Last updated: 08:00 PM ET, Fri August 05 2022
Hot air balloon flying over rock landscape at Cappadocia Turkey (photo via TPopova / iStock / Getty Images Plus)


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Sunset over The Blue Mosque in Sultanahmet district, Istanbul, Turkey. (photo via MasterLu / iStock / Getty Images Plus)
Sunset over The Blue Mosque in Sultanahmet district, Istanbul, Turkey. (photo via MasterLu/iStock/Getty Images Plus)

Istanbul, the Aegean and Mediterranean coasts, Cappadocia and an unexplored but magnificent East make Turkey one of the most compelling countries in the world for travelers who like to combine rich history, exciting city life, fine beach resorts, value shopping and great cuisine.The 20th century was the first century in 1,700 years that didn’t have Istanbul as the capital of an empire; first it was the second coming of Rome, then the capital of Byzantium and until 1923, the capital of the Ottoman Empire. In recent years, Istanbul has returned to its traditional identity as a sophisticated cafe society with the Taksim Square area a revitalized beehive of culture and commerce. Sultanahmet is still the neighborhood where the history of the city is most densely concentrated; home to Hagia Sofia, the Blue Mosque and Topkapi Palace, with its ancient harem. The Covered Bazaar, in business since 1461, is a maze of 3,600 shops, crowding around 36 streets, which if lined up end to end would stretch 40 miles.

Some 25 different civilizations emerge on an almost daily basis in the country’s more than 4,000 archeological sites. Despite this wealth of cultural breadth, travelers today are focused almost exclusively on Greco-Roman and Ottoman attractions. In Diyarbakir and Sanliurfa, visitors will find themselves in a region rich in Arab, Kurdish, early Christian, Judaic, Urartrian, Assyrian, Armenian remains, to name a few. In Southeastern Turkey broad landscapes, isolated castles and remote cities are highlighted by the giant heads on Mount Nemrut. Some of the earliest existing Jewish and Christian sites, such as the birthplace of Abraham and the very earliest Christian communities, can all be found in the region.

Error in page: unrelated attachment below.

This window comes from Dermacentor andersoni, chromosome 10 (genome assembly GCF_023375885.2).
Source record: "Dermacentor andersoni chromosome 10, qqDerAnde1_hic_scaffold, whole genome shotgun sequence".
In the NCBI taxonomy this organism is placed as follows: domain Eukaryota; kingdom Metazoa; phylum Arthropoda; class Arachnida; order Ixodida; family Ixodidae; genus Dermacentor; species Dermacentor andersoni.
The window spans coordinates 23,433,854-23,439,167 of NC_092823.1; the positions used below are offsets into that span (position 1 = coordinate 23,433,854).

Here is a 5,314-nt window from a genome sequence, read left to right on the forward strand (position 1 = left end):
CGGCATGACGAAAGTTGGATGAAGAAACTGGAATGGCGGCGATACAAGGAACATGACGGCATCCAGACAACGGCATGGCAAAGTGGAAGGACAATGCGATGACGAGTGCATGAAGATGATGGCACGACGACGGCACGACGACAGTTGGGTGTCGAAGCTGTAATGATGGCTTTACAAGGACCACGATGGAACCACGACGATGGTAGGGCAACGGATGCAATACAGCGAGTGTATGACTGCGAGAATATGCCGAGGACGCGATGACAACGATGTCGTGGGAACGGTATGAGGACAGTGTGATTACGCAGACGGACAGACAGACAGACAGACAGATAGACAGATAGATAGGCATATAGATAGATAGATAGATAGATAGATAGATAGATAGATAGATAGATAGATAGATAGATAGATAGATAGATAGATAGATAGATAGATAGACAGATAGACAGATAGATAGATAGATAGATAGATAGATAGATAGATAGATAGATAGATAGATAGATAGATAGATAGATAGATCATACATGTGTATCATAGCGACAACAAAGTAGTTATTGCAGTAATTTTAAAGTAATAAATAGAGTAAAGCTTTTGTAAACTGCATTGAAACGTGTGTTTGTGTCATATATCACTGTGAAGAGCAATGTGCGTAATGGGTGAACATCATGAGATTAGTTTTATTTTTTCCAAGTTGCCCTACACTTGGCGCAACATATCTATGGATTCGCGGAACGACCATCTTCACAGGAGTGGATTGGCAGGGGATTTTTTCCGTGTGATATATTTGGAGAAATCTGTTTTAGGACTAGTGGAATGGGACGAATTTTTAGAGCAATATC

Hot air balloon flying over rock landscape at Cappadocia Turkey (photo via TPopova / iStock / Getty Images Plus)
Hot air balloons flying over Cappadocia, Turkey. (photo via TPopova/iStock/Getty Images Plus)

The Hellenic antiquities on the Aegean and Mediterranean shores are as fine as any in Europe. Only the ruins at Pompei can compare to the archeological majesty of Ephesus. The history of Greek civilization runs through ancient Hellenic sites on the Aegean such as Miletos, Didyma, Pergamum and Aphrodisias. Homer himself was born in Bodrum and further north on that coast you can explore the ruins of Troy. A series of ancient kingdoms have also left impressive ruins along the southern coast at sites such as Termessos.

One of the most popular ways to explore that coast is on the easygoing, casual Blue Cruise using small local yachts calling at isolated coves and charming ports. In the dry interior, Cappadocia, with its subterranean churches, preserves the memory of one of the most unusual societies in history.

Turkey is bordered by six different countries and its delicious cuisine shows influence of all of them, but at its heart is the barbecue cuisine of the nomads who journeyed west out of Central Asia to take the country by conquest from the Greeks of Byzantium. A vast country, there are times of year when you can find all four seasons happening in Turkey at the same time. Continental and Turkish Airlines both serve Istanbul’s Ataturk International Airport.